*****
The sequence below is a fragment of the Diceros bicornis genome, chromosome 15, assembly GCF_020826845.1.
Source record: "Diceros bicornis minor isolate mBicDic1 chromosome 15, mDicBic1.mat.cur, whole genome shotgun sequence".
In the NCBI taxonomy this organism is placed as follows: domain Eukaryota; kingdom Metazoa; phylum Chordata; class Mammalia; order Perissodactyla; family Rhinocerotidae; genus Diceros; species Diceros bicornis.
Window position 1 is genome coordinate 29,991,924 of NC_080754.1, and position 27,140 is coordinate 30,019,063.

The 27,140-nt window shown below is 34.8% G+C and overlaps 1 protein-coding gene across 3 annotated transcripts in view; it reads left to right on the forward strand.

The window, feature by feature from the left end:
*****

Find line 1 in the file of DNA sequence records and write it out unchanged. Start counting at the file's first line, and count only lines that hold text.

The sequence below is a fragment of the Diceros bicornis genome, chromosome 15, assembly GCF_020826845.1.